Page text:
Microsoft virtualisation 'one-third the price' of VMware

Following its announcement that a stand-alone version of its Hyper-V product would be available as a free download, Microsoft executive Bob Kelly discusses virtualisation.


Bob Kelly, Microsoft's corporate vice president in charge of infrastructure server marketing, gave the morning keynote speech at Monday's "Get Virtualization" event in Washington.

The event had 1,000 attendees and kicks off a series of worldwide shows that may eventually have 175,000 attendees total. Kelly spoke to Computerworld about his company's virtualisation efforts; excerpts from that interview follow.

First thing's first: Will any of the follow-up Seinfeld-Gates TV commercials include virtualisation? Or more talk of churros and showers?

[Laughs.] If I have my opportunity, you bet. No, really, I don't think so. I think App-V is not soft and squishy enough.

The economy is weak and IT budgets are being slashed. Is it realistic to expect users to spend money today on virtualisation to save money in long run?

The economy is a little soft in the US. But the emerging markets are still growing very, very rapidly. Europe, the Middle East and Africa and the Asia-Pacific region are still growing well. Also, we typically see very rapid adoption of technologies that help save money and deliver agility in down markets. Customers have to find cost savings somewhere, and so technologies that help them are pretty critical. The licensing changes we've made in Windows really help.

In the old days, when you bought Enterprise Edition of Windows, you had to buy a copy per box you virtualised. We've made a change to let you run four additional VMs at no additional cost. That's about a US$5,000-per-VM savings.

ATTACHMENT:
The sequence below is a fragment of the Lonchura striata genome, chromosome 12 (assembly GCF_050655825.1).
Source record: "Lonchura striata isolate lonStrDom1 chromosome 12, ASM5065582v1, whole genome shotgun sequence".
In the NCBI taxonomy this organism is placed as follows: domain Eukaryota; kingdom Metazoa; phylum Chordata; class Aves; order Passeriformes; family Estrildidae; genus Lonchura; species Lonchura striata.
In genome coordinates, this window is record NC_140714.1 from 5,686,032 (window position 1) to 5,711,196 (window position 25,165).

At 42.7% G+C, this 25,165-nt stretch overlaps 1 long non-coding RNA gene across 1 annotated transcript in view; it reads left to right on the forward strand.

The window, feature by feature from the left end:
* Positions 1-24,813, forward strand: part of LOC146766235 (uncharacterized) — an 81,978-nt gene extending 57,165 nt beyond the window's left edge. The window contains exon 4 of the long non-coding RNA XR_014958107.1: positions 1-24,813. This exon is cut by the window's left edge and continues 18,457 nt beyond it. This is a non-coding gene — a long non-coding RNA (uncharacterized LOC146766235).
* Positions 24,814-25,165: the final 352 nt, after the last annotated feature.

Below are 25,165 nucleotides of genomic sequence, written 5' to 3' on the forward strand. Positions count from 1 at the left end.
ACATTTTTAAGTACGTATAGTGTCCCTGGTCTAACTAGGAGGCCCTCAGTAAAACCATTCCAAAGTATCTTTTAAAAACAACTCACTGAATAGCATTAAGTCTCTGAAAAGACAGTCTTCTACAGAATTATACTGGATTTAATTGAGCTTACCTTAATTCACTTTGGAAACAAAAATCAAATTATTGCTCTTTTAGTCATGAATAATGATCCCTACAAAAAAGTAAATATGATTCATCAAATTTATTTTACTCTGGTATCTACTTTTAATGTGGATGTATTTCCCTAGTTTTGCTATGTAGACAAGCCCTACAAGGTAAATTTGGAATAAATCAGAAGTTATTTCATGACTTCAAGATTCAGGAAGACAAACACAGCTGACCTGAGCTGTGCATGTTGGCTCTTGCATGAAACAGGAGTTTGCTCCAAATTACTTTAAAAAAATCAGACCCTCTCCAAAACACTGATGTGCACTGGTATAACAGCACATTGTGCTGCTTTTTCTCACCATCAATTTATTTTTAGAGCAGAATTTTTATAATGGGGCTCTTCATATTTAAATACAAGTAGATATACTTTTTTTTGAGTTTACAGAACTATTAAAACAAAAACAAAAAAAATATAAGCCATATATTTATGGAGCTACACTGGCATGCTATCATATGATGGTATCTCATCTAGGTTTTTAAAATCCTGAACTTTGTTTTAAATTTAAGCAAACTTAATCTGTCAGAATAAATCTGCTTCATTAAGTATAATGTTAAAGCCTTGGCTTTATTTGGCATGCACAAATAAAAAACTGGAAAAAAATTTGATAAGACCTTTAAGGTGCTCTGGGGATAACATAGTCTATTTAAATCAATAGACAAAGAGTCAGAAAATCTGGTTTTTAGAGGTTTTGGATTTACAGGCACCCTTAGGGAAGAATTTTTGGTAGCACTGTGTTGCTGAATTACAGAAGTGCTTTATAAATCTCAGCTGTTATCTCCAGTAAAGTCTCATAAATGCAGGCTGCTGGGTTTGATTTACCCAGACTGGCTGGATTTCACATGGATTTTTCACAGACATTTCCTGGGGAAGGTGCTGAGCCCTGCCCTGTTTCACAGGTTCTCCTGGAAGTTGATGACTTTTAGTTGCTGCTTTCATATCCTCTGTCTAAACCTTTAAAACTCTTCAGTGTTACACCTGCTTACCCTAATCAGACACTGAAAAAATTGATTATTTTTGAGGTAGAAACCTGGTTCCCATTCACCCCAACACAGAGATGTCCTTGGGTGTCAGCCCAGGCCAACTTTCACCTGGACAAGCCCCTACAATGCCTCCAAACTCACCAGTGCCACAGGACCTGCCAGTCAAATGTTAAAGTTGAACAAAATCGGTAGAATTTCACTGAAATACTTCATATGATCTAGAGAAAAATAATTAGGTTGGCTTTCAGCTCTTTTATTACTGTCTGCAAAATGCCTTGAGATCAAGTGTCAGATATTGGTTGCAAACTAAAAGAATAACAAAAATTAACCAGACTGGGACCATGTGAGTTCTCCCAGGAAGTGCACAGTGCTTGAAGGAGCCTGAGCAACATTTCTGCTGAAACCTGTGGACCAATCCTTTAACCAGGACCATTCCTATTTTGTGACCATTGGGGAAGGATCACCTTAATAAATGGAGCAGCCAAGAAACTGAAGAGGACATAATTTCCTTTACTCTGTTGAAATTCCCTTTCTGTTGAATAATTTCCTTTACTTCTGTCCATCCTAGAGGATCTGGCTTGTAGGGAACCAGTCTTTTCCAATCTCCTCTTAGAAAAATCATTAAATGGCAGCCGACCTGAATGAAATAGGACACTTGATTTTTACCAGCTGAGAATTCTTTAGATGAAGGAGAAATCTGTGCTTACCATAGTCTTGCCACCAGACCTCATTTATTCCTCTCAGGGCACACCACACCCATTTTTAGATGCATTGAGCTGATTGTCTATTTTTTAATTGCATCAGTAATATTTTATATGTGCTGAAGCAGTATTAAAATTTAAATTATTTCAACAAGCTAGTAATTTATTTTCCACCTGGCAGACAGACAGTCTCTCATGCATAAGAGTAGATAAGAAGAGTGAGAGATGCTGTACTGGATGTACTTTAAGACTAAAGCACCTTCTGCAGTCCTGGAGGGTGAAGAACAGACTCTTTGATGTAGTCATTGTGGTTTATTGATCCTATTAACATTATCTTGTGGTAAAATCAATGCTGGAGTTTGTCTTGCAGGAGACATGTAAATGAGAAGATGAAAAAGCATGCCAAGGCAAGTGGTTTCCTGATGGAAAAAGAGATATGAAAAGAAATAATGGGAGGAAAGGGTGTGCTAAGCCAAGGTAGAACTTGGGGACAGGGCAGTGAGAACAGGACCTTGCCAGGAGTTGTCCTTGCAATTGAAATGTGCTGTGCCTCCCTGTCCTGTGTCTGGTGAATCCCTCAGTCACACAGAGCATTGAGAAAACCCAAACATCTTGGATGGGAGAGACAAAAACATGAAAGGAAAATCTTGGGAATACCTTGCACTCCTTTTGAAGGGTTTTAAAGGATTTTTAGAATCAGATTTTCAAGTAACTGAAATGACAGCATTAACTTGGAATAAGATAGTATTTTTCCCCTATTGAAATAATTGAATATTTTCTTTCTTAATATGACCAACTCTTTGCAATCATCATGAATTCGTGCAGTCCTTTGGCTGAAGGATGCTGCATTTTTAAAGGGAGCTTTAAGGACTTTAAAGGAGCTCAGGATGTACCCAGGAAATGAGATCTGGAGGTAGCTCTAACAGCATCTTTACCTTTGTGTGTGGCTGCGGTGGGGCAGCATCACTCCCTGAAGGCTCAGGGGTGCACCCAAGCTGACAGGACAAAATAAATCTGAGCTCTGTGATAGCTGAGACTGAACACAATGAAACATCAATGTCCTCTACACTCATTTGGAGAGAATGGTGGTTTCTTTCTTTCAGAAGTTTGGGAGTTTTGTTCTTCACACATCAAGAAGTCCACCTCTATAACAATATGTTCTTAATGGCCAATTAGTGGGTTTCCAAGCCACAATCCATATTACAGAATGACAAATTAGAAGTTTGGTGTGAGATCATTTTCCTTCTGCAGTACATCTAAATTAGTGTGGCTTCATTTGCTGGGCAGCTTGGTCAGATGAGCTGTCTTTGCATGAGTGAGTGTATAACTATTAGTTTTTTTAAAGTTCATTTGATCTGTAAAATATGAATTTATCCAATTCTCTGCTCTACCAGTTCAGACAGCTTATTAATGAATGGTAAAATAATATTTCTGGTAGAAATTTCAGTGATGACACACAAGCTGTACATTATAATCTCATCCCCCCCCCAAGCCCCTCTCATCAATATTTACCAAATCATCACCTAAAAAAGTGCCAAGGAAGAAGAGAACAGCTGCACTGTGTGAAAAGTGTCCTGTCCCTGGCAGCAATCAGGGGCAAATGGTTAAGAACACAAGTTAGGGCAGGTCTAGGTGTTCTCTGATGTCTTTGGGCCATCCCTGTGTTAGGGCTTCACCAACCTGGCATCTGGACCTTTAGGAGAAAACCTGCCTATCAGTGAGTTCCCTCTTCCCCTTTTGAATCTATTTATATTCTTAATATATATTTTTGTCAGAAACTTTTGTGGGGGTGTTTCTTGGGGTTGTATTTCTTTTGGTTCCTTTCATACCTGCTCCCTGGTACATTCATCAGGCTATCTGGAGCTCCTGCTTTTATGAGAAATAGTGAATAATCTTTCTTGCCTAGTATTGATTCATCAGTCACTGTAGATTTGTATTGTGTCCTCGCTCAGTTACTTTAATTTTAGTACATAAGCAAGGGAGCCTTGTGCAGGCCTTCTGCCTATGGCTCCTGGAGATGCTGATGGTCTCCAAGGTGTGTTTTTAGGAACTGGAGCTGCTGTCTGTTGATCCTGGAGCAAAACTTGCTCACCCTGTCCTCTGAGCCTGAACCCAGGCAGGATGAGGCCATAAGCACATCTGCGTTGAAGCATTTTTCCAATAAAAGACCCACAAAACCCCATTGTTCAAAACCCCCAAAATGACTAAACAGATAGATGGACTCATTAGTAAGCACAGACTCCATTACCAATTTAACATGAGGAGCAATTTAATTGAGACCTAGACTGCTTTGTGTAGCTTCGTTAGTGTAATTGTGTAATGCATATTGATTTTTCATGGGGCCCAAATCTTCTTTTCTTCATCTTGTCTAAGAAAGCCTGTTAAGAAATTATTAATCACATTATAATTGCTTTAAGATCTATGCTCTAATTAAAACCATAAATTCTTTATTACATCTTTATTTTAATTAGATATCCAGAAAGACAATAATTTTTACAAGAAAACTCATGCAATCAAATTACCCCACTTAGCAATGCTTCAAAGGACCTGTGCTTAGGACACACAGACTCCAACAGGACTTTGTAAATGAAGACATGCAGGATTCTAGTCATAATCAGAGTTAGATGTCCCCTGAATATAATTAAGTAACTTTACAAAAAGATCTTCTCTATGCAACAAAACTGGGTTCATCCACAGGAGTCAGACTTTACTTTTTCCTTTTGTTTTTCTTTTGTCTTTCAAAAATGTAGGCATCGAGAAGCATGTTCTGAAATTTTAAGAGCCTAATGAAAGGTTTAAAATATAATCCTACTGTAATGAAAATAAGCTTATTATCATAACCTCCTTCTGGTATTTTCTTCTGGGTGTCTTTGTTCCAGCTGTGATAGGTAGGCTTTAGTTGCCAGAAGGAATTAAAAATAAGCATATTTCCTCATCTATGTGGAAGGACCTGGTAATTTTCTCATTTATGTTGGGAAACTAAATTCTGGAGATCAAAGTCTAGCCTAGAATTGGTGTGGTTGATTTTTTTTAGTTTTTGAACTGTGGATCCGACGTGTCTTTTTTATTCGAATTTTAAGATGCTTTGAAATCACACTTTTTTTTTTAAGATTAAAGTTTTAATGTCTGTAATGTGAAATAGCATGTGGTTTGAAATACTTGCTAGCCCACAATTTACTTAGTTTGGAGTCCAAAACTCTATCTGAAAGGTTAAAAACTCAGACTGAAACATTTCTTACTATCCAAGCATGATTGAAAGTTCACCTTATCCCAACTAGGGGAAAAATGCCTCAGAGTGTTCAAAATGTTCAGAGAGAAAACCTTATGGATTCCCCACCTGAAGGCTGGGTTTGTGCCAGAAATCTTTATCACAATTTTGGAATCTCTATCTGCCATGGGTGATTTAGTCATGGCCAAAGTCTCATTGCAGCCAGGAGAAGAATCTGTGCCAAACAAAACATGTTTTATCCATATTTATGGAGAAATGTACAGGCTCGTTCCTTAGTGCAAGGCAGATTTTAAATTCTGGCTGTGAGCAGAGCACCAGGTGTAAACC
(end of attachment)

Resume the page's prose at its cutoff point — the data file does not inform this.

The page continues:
The desktop and server battlefields are very different. In one, VMware has an early lead. But the other is a fairly greenfield space. Compare and contrast your strategies. First and foremost, we see virtualisation as a key enabler that is across an entire infrastructure. In server virtualisation, we will win because we are priced very effectively to drive volume. We are a third of the price of VMware. We also have a management strategy that goes broad and deep. In VMware, you can't see into the app that is being virtualised. In Windows and System Center, whether it's physical or virtual, it's one pane of glass.

On the desktop side, it is still very, very early. We're seeing lots of interest, but not a lot of adoption at this time. The critical enablers for us will be having the right licensing in Windows client; System Center to manage and deploy those all of those thousands of images; and App-V that allows you to consume apps in streamed fashion. So we have a very end-to-end and broad technology set. VMware is nowhere close on that front.

Virtualisation analyst Brian Madden thinks application virtualisation today needs to be used in conjunction with virtual machines. He argues that streaming to unmanaged desktop clients can result in application and driver conflicts - and support headaches for app vendors. I don't agree. The real advantage of app virtualisation is that it virtualises the registry. There is no reason why that registry, as a container, would impact the physical registry. We see app virtualisation used in lots of ways, but the two most prevalent scenarios will be app streaming directly to rich client - a PC with Windows installed on it - or inside a VM.

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